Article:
Silicon Valley has a social problem.
First, who am I to point this out and try to take it on?
I was part of the problem.
My first book, cowritten with Shel Israel, titled "Naked Conversations," hyped up the use of social tools, like blogs, before Facebook and Twitter got popular. I wrote that when I worked at Microsoft on an online community called Channel 9 where I interviewed hundreds of Microsoft employees and when I had one of the best-known tech blogs out there.
I've spent the past year looking at my own behaviors, both pro and con when it comes to online communities, which I've been helping build and participate in since the early 1980s. I won't go into my history here, but I brought pain to my fans, friends, family, community through some of my behaviors, and spent the past year, fixing those, getting sober, and looking at social media with a fresh eye (you should see my Twitter lists, which are an amazing way to see the tech industry at https://twitter.com/scobleizer/lists ).
I was among the first to use Twitter, Facebook, Instagram, Google+, and LinkedIn, amongst many other social services and I often interviewed the founders of these services and helped hype them up.
But when I was getting my readers to try these services I never saw the kinds of problems that they are bringing to bear today and which are tarnishing Silicon Valley's reputation and throwing our best-known companies through an important process which many believe will end with new kinds of regulations, building on Europe's GDPR regulations.
Before we get into that, if you are reading this post you are seeing it on Cake, a new social/community publishing platform. Let's talk about it after we talk about the problems that social is currently seeing, but feel free to poke around and visit more. It was started by Chris MacAskill, who is one of the cofounders of SmugMug, a beautiful photo site that recently bought Flickr. You can see his team's work to make social beautiful here already.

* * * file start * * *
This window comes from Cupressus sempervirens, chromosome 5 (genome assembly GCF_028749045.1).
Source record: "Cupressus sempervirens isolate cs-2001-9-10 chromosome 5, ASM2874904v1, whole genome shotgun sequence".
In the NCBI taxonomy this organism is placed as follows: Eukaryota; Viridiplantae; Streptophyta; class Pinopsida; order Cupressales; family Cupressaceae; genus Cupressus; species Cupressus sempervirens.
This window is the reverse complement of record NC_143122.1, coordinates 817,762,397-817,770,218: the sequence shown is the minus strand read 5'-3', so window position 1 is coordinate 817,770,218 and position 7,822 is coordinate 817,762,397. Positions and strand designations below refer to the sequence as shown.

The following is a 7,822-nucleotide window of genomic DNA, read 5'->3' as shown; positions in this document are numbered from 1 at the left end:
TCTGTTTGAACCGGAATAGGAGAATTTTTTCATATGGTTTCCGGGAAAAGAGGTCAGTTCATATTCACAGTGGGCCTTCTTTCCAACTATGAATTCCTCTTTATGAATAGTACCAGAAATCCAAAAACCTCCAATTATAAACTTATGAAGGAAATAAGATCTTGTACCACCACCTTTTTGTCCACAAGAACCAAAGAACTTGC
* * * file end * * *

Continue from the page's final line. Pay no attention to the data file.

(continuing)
Back to the problems.
What are they? (And homage to people like Tristan Harris, who have been pointing these problems out for years).
1. Addiction. These systems were designed with growth and addiction at their core. Many who participate see the same consequences as drug users do.
2. Surveillance, lack of privacy.
3. Safety. Many see negative consequences for participating. My wife was threatened, for instance, and many friends have had to deal with stalkers and death threats. And many problems start with threats, but turn into worse problems. Even lesser problems is just the kind of lighter misogyny, racism, and hatred many experience, which keeps them from participating and, worse, being heard.
4. Corrosive to community. Bad actors can convince people to do the wrong thing.